As a libertarian, I believe that intangible variables such as values, traditions, and belief systems, go beyond a U.S. policymaker’s ability—and jurisdiction—to control. Yet with worldwide attention now on Libya, it seems that once again the extension of freedom abroad is being subsumed under the mantle of America’s legitimate self-defense. Don’t believe the hype.

As George Kennan, American diplomat and “father of Cold War containment” strategy once said:

“Anyone who has ever studied the history of American diplomacy, especially military diplomacy, knows that you might start in a war with certain things on your mind as a purpose of what you are doing, but in the end, you found yourself fighting for entirely different things that you had never thought of before…In other words, war has a momentum of its own and it carries you away from all thoughtful intentions when you get into it.”

Kennan continues: “Today, if we went into Iraq, like the president would like us to do, you know where you begin. You never know where you are going to end.”

Now imagine if a politician wanted to build a bridge and said “I don’t know how much it will cost. I don’t know how many engineers I need. I don’t know how long it will take. And I don’t know whether it’ll even get built or stay up if it is. But give me the money and I’ll build the bridge anyway.” Yet this is exactly what we do when it comes to intervention. Never mind how long a no-fly zone will last, how many soldiers we would commit, or how whether it may precipitate a ground invasion and possibly regime change. We apply more stringent criteria to domestic policy than to proposals to pacify a foreign population.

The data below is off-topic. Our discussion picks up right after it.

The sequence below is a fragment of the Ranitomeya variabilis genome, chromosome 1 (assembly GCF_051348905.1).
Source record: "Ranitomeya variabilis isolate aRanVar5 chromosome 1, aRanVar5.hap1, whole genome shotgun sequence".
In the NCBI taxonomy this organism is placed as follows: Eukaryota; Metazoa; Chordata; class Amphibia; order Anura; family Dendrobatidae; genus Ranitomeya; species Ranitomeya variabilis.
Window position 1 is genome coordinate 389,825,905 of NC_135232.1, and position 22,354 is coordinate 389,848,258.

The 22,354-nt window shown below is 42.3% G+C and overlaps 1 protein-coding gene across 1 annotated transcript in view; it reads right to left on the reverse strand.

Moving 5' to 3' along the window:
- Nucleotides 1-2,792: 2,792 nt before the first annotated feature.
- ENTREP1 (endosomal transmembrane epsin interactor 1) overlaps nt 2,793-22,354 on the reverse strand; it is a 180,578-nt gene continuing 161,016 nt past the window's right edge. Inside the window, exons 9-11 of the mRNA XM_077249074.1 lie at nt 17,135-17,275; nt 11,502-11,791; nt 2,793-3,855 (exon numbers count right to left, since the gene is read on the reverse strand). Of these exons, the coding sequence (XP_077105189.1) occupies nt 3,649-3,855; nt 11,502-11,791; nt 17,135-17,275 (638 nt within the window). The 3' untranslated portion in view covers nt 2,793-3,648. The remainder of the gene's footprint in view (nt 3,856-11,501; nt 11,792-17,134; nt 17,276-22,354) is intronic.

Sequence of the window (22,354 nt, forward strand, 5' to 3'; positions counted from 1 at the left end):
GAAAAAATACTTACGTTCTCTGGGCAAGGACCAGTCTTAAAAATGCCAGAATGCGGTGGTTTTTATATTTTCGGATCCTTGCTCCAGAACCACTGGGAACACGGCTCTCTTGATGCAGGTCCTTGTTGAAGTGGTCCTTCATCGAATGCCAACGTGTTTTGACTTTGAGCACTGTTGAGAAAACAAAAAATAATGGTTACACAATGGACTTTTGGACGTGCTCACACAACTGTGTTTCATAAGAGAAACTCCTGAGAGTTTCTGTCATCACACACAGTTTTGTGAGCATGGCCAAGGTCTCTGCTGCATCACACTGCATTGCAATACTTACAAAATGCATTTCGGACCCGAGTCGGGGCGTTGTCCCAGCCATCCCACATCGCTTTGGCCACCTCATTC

Like most Americans, I too have a natural desire to see human suffering alleviated.  And so the United States can and should support people’s power and other anti-government movements when possible. But Americans have become confused over what “support” really means. Not backing dictators with billions of dollars would be a start. Another would be, when feasible, resorting to economic sanctions, though they have a poor track record. But we have come to rely too heavily—almost as an option of first resort—of relying on military intervention. Luckily, the shockwave of mass protests sweeping through the Middle East finally gives America the opportunity to support freedom in the Middle East in a non-military way. Accordingly, a foreign-led effort to liberate Libya will implicitly deprive local people of their ability to deal with this political conflict on their own. As British philosopher John Stuart Mill writes in his classic text “A Few Words on Nonintervention,” the subjects of an oppressive ruler must achieve freedom for themselves:

The only test possessing any real value, of a people’s having become fit for popular institutions is that they, or a sufficient portion of them to prevail in the contest, are willing to brave labour and danger for their liberation.

But the evil is, that if they have not sufficient love of liberty to be able to wrest it from merely domestic oppressors, the liberty which is bestowed on them by other hands than their own, will have nothing real, nothing permanent.